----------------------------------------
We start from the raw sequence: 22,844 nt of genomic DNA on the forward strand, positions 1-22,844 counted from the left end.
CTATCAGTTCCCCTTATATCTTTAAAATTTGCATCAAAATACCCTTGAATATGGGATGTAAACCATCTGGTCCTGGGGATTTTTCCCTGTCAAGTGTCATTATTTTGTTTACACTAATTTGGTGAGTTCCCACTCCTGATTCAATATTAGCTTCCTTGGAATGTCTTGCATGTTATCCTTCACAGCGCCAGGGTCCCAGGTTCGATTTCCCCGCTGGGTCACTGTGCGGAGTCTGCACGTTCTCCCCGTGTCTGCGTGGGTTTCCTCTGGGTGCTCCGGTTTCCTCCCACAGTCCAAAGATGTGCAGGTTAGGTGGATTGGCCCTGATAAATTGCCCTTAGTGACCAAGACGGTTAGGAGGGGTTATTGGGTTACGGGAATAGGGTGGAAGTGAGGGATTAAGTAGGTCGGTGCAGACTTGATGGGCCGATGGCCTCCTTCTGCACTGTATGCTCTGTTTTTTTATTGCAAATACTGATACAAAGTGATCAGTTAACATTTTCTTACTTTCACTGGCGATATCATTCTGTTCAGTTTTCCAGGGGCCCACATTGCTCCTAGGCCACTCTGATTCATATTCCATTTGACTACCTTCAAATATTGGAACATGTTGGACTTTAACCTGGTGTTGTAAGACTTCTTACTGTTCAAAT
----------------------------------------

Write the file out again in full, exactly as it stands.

We start from the raw sequence: 22,844 nt of genomic DNA on the forward strand, positions 1-22,844 counted from the left end.
CTATCAGTTCCCCTTATATCTTTAAAATTTGCATCAAAATACCCTTGAATATGGGATGTAAACCATCTGGTCCTGGGGATTTTTCCCTGTCAAGTGTCATTATTTTGTTTACACTAATTTGGTGAGTTCCCACTCCTGATTCAATATTAGCTTCCTTGGAATGTCTTGCATGTTATCCTTCACAGCGCCAGGGTCCCAGGTTCGATTTCCCCGCTGGGTCACTGTGCGGAGTCTGCACGTTCTCCCCGTGTCTGCGTGGGTTTCCTCTGGGTGCTCCGGTTTCCTCCCACAGTCCAAAGATGTGCAGGTTAGGTGGATTGGCCCTGATAAATTGCCCTTAGTGACCAAGACGGTTAGGAGGGGTTATTGGGTTACGGGAATAGGGTGGAAGTGAGGGATTAAGTAGGTCGGTGCAGACTTGATGGGCCGATGGCCTCCTTCTGCACTGTATGCTCTGTTTTTTTATTGCAAATACTGATACAAAGTGATCAGTTAACATTTTCTTACTTTCACTGGCGATATCATTCTGTTCAGTTTTCCAGGGGCCCACATTGCTCCTAGGCCACTCTGATTCATATTCCATTTGACTACCTTCAAATATTGGAACATGTTGGACTTTAACCTGGTGTTGTAAGACTTCTTACTGTTCAAAT